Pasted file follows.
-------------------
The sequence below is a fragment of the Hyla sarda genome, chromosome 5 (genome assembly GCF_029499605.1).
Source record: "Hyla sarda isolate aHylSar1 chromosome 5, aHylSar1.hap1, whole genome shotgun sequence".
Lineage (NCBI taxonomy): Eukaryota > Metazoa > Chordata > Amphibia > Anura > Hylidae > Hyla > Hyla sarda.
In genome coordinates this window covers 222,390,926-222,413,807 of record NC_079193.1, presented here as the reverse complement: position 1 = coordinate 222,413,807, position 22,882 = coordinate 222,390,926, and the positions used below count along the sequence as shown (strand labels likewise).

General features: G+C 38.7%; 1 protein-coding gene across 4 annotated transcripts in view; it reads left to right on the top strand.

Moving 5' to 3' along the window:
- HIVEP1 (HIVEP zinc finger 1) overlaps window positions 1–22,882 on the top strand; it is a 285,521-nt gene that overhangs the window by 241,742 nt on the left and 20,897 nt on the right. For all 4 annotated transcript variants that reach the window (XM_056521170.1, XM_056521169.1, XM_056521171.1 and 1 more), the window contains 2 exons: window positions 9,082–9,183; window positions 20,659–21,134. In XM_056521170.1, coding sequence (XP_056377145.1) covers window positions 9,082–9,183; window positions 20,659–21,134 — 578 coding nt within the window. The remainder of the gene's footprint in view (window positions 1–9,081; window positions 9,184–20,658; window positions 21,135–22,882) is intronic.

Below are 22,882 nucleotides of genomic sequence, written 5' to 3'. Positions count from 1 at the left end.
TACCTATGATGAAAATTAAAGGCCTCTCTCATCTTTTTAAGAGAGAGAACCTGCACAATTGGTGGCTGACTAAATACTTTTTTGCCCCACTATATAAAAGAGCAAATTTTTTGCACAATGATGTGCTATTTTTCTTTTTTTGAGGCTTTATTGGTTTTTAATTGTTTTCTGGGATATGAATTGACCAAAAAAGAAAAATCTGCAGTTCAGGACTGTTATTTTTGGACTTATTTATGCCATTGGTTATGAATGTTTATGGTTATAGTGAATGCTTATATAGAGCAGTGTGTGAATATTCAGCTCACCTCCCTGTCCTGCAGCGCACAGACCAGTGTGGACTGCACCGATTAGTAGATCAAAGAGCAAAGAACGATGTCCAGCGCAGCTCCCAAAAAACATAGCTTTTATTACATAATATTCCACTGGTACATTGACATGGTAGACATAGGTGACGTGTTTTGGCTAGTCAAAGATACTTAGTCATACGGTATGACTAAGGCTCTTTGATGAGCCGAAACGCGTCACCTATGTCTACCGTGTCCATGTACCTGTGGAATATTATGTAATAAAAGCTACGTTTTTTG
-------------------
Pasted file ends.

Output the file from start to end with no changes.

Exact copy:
The sequence below is a fragment of the Hyla sarda genome, chromosome 5 (genome assembly GCF_029499605.1).
Source record: "Hyla sarda isolate aHylSar1 chromosome 5, aHylSar1.hap1, whole genome shotgun sequence".
Lineage (NCBI taxonomy): Eukaryota > Metazoa > Chordata > Amphibia > Anura > Hylidae > Hyla > Hyla sarda.
In genome coordinates this window covers 222,390,926-222,413,807 of record NC_079193.1, presented here as the reverse complement: position 1 = coordinate 222,413,807, position 22,882 = coordinate 222,390,926, and the positions used below count along the sequence as shown (strand labels likewise).

General features: G+C 38.7%; 1 protein-coding gene across 4 annotated transcripts in view; it reads left to right on the top strand.

Moving 5' to 3' along the window:
- HIVEP1 (HIVEP zinc finger 1) overlaps window positions 1–22,882 on the top strand; it is a 285,521-nt gene that overhangs the window by 241,742 nt on the left and 20,897 nt on the right. For all 4 annotated transcript variants that reach the window (XM_056521170.1, XM_056521169.1, XM_056521171.1 and 1 more), the window contains 2 exons: window positions 9,082–9,183; window positions 20,659–21,134. In XM_056521170.1, coding sequence (XP_056377145.1) covers window positions 9,082–9,183; window positions 20,659–21,134 — 578 coding nt within the window. The remainder of the gene's footprint in view (window positions 1–9,081; window positions 9,184–20,658; window positions 21,135–22,882) is intronic.

Below are 22,882 nucleotides of genomic sequence, written 5' to 3'. Positions count from 1 at the left end.
TACCTATGATGAAAATTAAAGGCCTCTCTCATCTTTTTAAGAGAGAGAACCTGCACAATTGGTGGCTGACTAAATACTTTTTTGCCCCACTATATAAAAGAGCAAATTTTTTGCACAATGATGTGCTATTTTTCTTTTTTTGAGGCTTTATTGGTTTTTAATTGTTTTCTGGGATATGAATTGACCAAAAAAGAAAAATCTGCAGTTCAGGACTGTTATTTTTGGACTTATTTATGCCATTGGTTATGAATGTTTATGGTTATAGTGAATGCTTATATAGAGCAGTGTGTGAATATTCAGCTCACCTCCCTGTCCTGCAGCGCACAGACCAGTGTGGACTGCACCGATTAGTAGATCAAAGAGCAAAGAACGATGTCCAGCGCAGCTCCCAAAAAACATAGCTTTTATTACATAATATTCCACTGGTACATTGACATGGTAGACATAGGTGACGTGTTTTGGCTAGTCAAAGATACTTAGTCATACGGTATGACTAAGGCTCTTTGATGAGCCGAAACGCGTCACCTATGTCTACCGTGTCCATGTACCTGTGGAATATTATGTAATAAAAGCTACGTTTTTTG